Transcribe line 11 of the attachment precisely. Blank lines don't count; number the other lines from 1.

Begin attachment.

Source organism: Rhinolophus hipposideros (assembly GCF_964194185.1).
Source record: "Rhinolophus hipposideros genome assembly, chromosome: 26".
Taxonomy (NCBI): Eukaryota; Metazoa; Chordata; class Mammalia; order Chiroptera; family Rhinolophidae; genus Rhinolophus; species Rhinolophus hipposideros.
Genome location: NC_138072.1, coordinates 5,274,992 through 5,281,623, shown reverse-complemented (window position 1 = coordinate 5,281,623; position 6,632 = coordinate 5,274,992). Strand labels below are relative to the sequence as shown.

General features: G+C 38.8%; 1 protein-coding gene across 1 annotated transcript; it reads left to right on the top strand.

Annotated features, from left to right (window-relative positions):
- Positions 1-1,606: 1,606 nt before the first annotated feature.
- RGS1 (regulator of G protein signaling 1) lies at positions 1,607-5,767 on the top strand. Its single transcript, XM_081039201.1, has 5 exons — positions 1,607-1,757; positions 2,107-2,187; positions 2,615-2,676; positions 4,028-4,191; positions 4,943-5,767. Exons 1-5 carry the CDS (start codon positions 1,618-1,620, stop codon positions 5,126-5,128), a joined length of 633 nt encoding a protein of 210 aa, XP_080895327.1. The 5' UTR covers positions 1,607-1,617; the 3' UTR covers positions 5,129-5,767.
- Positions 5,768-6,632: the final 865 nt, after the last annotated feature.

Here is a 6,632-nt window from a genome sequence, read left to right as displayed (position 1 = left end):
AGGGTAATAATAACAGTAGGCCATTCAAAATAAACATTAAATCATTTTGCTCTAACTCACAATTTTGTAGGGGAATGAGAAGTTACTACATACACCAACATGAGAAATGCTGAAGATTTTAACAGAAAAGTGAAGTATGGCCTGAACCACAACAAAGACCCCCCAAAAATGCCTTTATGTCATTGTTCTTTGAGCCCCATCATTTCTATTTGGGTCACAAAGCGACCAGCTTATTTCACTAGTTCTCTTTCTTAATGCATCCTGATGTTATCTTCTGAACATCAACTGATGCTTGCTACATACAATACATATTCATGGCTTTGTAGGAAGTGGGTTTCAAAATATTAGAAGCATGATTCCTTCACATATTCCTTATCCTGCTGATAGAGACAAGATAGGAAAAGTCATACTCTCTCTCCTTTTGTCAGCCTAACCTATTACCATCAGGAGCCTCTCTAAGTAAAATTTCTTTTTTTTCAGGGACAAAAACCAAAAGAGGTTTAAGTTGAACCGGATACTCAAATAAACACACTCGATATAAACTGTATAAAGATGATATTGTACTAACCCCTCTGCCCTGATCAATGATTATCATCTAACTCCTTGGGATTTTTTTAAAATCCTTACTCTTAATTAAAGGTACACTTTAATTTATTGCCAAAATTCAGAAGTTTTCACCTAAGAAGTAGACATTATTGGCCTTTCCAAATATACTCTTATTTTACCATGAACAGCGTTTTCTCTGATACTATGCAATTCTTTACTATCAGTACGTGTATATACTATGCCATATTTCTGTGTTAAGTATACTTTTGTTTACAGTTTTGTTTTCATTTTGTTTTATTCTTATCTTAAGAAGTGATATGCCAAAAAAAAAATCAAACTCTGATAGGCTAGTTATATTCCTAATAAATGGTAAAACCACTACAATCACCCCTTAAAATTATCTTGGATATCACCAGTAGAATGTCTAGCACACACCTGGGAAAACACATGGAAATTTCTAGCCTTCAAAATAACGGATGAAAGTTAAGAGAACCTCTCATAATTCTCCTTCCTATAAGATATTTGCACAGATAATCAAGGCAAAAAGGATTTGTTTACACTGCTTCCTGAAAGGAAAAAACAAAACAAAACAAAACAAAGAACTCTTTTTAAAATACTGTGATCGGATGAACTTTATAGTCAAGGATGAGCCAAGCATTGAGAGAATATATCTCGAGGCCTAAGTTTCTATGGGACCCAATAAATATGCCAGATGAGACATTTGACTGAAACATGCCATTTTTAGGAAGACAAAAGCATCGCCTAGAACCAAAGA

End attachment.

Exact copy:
AGGGTAATAATAACAGTAGGCCATTCAAAATAAACATTAAATCATTTTGCTCTAACTCACAATTTTGTAGGGGAATGAGAAGTTACTACATACACCAACATGAGAAATGCTGAAGATTTTAACAGAAAAGTGAAGTATGGCCTGAACCACAACAAAGACCCCCCAAAAATGCCTTTATGTCATTGTTCTTTGAGCCCCATCATTTCTATTTGGGTCACAAAGCGACCAGCTTATTTCACTAGTTCTCTTTCTTAATGCATCCTGATGTTATCTTCTGAACATCAACTGATGCTTGCTACATACAATACATATTCATGGCTTTGTAGGAAGTGGGTTTCAAAATATTAGAAGCATGATTCCTTCACATATTCCTTATCCTGCTGATAGAGACAAGATAGGAAAAGTCATACTCTCTCTCCTTTTGTCAGCCTAACCTATTACCATCAGGAGCCTCTCTAAGTAAAATTTCTTTTTTTTCAGGGACAAAAACCAAAAGAGGTTTAAGTTGAACCGGATACTCAAATAAACACACTCGATATAAACTGTATAAAGATGATATTGTACTAACCCCTCTGCCCTGATCAATGATTATCATCTAACTCCTTGGGATTTTTTTAAAATCCTTACTCTTAATTAAAGGTACACTTTAATTTATTGCCAAAATTCAGAAGTTTTCACCTAAGAAGTAGACATTATTGGCCTTTCCAAATATACTCTTATTTTACCATGAACAGCGTTTTCTCTGATACTATGCAATTCTTTACTATCAGTACGTGTATATACTATGCCATATTTCTGTGTTAAGTATACTTTTGTTTACAGTTTTGTTTTCATTTTGTTTTATTCTTATCTTAAGAAGTGATATGCCAAAAAAAAAATCAAACTCTGATAGGCTAGTTATATTCCTAATAAATGGTAAAACCACTACAATCACCCCTTAAAATTATCTTGGATATCACCAGTAGAATGTCTAGCACACACCTGGGAAAACACATGGAAATTTCTAGCCTTCAAAATAACGGATGAAAGTTAAGAGAACCTCTCATAATTCTCCTTCCTATAAGATATTTGCACAGATAATCAAGGCAAAAAGGATTTGTTTACACTGCTTCCTGAAAGGAAAAAACAAAACAAAACAAAACAAAGAACTCTTTTTAAAATACTGTGATCGGATGAACTTTATAGTCAAGGATGAGCCAAGCATTGAGAGAATATATCTCGAGGCCTAAGTTTCTATGGGACCCAATAAATATGCCAGATGAGACATTTGACTGAAACATGCCATTTTTAGGAAGACAAAAGCATCGCCTAGAACCAAAGA